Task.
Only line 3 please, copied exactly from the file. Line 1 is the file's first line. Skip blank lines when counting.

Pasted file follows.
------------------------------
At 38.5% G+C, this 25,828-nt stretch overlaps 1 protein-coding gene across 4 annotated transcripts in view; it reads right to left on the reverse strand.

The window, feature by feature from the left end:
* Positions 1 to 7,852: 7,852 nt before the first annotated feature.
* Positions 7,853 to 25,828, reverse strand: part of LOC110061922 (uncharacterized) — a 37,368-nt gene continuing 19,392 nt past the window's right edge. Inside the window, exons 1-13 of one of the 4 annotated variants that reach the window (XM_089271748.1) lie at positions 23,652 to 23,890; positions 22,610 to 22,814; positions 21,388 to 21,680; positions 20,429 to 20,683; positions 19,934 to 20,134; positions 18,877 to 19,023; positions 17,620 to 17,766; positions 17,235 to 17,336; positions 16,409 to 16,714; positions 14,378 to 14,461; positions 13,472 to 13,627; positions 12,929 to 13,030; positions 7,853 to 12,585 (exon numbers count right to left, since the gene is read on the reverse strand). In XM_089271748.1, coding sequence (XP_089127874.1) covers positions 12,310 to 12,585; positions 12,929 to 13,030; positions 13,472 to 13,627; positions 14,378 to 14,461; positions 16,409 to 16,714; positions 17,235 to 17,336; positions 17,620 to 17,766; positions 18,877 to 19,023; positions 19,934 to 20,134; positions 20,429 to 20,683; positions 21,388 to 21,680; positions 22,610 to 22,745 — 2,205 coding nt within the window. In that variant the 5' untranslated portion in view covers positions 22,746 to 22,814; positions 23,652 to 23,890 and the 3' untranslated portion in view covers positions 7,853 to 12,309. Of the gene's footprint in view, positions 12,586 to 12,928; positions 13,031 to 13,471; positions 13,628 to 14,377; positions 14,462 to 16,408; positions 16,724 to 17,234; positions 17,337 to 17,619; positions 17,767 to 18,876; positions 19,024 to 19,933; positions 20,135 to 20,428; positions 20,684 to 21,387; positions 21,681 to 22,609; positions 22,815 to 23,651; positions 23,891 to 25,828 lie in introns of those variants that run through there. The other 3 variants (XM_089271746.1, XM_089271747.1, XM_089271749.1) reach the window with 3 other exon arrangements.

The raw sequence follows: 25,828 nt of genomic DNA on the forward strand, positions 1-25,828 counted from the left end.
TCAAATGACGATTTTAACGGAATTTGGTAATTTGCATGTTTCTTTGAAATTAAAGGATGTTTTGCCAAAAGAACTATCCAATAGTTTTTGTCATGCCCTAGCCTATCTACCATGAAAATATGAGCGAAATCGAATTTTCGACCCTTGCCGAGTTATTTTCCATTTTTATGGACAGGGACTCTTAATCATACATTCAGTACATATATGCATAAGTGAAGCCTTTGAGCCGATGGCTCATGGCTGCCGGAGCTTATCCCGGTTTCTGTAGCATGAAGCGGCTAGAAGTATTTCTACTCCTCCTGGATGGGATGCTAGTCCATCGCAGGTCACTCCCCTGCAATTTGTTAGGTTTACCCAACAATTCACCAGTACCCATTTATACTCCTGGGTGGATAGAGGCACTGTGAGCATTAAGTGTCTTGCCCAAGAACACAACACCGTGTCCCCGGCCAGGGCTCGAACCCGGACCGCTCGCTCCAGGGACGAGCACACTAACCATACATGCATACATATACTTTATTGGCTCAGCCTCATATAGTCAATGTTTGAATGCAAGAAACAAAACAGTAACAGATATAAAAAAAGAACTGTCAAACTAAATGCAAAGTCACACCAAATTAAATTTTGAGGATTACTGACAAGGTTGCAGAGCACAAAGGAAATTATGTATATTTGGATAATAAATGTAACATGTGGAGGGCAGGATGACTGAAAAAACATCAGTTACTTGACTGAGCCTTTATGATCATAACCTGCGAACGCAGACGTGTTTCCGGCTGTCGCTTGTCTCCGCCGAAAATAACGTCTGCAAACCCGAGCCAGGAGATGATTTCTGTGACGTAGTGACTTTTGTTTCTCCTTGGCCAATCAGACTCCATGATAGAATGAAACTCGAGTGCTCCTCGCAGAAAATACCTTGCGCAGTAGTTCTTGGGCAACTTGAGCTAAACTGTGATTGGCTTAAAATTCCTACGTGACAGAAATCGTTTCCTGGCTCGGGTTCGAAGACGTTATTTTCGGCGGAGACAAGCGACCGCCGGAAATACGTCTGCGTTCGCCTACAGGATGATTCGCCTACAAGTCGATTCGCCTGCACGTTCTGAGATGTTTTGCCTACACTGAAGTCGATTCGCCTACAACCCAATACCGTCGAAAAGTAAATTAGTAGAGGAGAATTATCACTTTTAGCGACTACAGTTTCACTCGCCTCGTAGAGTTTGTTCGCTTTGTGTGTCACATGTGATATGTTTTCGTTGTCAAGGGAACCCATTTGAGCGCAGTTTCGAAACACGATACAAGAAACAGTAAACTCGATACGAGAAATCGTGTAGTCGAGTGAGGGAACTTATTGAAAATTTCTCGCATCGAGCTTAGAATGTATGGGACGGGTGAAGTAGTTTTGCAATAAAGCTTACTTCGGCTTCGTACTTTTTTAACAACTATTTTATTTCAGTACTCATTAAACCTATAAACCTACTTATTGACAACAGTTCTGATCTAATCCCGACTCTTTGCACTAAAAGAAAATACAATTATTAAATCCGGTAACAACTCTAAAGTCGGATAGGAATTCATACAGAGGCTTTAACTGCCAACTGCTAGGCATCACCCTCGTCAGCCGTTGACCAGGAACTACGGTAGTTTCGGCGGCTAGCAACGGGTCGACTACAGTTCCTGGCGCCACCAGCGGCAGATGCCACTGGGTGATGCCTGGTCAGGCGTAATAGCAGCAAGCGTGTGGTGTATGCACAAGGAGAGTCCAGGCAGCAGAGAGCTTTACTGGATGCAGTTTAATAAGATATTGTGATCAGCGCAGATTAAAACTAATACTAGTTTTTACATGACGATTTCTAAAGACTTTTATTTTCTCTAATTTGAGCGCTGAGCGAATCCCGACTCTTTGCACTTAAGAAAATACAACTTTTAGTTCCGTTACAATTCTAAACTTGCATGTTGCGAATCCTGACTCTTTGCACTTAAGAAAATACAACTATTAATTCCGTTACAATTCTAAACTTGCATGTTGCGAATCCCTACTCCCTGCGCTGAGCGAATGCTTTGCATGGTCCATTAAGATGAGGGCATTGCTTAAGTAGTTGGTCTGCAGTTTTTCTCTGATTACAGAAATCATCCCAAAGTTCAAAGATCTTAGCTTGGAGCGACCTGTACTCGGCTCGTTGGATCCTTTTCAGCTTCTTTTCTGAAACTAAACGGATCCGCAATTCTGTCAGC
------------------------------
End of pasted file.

* Positions 1 to 7,852: 7,852 nt before the first annotated feature.